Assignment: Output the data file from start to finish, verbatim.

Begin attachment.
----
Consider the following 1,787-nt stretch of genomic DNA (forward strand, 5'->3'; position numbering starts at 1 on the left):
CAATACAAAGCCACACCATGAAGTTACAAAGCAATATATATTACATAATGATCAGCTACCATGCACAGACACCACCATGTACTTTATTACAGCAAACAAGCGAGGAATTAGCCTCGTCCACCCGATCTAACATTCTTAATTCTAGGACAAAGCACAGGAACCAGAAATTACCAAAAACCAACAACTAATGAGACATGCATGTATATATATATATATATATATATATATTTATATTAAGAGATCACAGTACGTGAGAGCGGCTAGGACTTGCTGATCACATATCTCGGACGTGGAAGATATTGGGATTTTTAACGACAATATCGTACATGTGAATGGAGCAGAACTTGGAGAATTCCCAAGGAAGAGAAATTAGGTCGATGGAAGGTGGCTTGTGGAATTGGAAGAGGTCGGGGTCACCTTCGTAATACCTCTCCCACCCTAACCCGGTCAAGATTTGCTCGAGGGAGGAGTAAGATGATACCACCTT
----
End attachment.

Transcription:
Consider the following 1,787-nt stretch of genomic DNA (forward strand, 5'->3'; position numbering starts at 1 on the left):
CAATACAAAGCCACACCATGAAGTTACAAAGCAATATATATTACATAATGATCAGCTACCATGCACAGACACCACCATGTACTTTATTACAGCAAACAAGCGAGGAATTAGCCTCGTCCACCCGATCTAACATTCTTAATTCTAGGACAAAGCACAGGAACCAGAAATTACCAAAAACCAACAACTAATGAGACATGCATGTATATATATATATATATATATATATATTTATATTAAGAGATCACAGTACGTGAGAGCGGCTAGGACTTGCTGATCACATATCTCGGACGTGGAAGATATTGGGATTTTTAACGACAATATCGTACATGTGAATGGAGCAGAACTTGGAGAATTCCCAAGGAAGAGAAATTAGGTCGATGGAAGGTGGCTTGTGGAATTGGAAGAGGTCGGGGTCACCTTCGTAATACCTCTCCCACCCTAACCCGGTCAAGATTTGCTCGAGGGAGGAGTAAGATGATACCACCTT